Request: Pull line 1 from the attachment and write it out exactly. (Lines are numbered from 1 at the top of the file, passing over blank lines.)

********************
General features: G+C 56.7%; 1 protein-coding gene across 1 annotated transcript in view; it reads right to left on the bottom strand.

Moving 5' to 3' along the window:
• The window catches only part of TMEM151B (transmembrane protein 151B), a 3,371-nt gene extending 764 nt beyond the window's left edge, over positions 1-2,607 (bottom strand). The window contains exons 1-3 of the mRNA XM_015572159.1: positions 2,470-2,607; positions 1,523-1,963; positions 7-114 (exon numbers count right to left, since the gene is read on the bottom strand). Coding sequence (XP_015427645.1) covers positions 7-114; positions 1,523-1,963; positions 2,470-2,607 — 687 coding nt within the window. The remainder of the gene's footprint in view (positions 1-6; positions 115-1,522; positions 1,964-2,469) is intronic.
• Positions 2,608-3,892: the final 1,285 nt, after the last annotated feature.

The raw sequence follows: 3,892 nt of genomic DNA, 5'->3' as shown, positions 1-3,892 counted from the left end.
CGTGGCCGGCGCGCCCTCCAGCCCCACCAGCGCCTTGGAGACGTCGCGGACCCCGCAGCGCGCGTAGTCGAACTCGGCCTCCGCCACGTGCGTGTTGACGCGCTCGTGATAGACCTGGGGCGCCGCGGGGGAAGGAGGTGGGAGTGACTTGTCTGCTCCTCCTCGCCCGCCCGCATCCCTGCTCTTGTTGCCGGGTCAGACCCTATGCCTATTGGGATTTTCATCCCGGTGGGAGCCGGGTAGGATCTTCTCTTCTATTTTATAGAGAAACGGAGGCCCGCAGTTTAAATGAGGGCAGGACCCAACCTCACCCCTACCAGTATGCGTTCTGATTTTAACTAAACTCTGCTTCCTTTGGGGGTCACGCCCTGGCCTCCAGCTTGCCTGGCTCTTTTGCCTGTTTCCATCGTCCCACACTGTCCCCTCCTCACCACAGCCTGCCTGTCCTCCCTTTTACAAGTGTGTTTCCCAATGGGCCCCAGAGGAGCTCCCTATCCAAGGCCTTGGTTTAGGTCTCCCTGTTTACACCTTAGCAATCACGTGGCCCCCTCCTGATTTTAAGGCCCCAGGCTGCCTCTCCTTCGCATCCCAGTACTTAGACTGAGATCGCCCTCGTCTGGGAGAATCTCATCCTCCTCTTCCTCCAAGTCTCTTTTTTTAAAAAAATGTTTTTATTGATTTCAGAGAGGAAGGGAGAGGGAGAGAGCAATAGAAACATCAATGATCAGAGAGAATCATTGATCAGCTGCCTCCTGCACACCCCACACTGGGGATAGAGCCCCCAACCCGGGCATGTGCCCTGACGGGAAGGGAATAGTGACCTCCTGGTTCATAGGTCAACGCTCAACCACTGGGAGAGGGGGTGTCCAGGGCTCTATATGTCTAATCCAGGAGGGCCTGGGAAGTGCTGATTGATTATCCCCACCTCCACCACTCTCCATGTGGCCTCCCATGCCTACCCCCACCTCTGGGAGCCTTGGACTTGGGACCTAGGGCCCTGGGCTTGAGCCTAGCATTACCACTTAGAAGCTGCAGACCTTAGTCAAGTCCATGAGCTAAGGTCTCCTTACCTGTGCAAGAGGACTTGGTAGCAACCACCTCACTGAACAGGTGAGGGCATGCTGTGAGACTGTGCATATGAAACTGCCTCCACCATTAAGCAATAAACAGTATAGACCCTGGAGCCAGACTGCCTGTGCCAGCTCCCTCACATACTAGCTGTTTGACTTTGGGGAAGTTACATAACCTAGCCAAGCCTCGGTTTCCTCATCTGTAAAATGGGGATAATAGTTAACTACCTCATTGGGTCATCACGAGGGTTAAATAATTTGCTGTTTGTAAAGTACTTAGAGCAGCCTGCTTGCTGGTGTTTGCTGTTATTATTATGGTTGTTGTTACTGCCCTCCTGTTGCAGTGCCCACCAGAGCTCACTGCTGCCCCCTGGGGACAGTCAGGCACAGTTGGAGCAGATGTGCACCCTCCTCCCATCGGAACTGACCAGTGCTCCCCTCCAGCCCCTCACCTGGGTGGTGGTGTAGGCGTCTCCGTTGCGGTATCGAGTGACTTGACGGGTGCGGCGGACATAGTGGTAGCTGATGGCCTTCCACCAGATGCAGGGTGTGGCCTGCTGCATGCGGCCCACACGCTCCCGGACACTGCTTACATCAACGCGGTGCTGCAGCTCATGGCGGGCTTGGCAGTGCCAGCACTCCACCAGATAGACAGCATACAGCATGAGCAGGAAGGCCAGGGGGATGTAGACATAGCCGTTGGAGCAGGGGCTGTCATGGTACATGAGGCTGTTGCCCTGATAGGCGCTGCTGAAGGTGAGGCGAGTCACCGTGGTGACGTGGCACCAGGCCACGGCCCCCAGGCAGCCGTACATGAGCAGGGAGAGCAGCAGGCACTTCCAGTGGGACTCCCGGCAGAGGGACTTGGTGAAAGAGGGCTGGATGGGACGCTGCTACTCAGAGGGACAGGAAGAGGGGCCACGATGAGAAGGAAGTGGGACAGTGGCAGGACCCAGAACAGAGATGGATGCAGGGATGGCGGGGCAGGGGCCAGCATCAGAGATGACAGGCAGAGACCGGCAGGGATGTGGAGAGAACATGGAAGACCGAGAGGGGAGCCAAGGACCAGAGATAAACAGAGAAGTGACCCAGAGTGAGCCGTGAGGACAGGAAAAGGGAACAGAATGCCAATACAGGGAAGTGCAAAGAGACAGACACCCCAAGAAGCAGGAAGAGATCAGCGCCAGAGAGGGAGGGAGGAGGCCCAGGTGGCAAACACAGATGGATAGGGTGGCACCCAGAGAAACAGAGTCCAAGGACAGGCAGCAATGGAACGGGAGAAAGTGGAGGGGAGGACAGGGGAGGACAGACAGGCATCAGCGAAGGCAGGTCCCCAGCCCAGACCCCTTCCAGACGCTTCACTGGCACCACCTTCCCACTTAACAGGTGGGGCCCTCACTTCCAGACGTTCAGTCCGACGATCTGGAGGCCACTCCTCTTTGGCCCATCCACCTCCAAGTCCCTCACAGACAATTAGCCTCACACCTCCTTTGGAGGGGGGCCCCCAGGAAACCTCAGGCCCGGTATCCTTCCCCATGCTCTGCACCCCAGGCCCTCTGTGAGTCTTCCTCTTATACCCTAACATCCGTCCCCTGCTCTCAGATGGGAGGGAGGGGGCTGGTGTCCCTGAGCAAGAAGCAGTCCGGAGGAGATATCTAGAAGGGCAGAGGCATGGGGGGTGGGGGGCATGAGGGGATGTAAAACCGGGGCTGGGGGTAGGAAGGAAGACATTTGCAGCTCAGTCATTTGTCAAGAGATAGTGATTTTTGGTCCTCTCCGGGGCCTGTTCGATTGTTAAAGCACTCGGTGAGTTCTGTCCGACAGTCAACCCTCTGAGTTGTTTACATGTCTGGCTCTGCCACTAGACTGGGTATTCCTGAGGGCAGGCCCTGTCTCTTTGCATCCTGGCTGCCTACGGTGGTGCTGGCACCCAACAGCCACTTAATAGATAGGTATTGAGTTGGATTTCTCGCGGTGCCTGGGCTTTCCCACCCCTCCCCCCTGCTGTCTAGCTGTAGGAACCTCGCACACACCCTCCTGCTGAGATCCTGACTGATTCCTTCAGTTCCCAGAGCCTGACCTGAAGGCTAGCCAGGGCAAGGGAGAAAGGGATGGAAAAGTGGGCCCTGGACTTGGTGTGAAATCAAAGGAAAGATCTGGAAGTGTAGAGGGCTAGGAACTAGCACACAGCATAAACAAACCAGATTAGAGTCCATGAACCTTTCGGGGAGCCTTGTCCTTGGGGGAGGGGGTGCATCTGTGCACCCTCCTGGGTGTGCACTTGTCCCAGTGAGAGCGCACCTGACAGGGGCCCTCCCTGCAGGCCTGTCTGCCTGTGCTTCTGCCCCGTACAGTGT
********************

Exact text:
General features: G+C 56.7%; 1 protein-coding gene across 1 annotated transcript in view; it reads right to left on the bottom strand.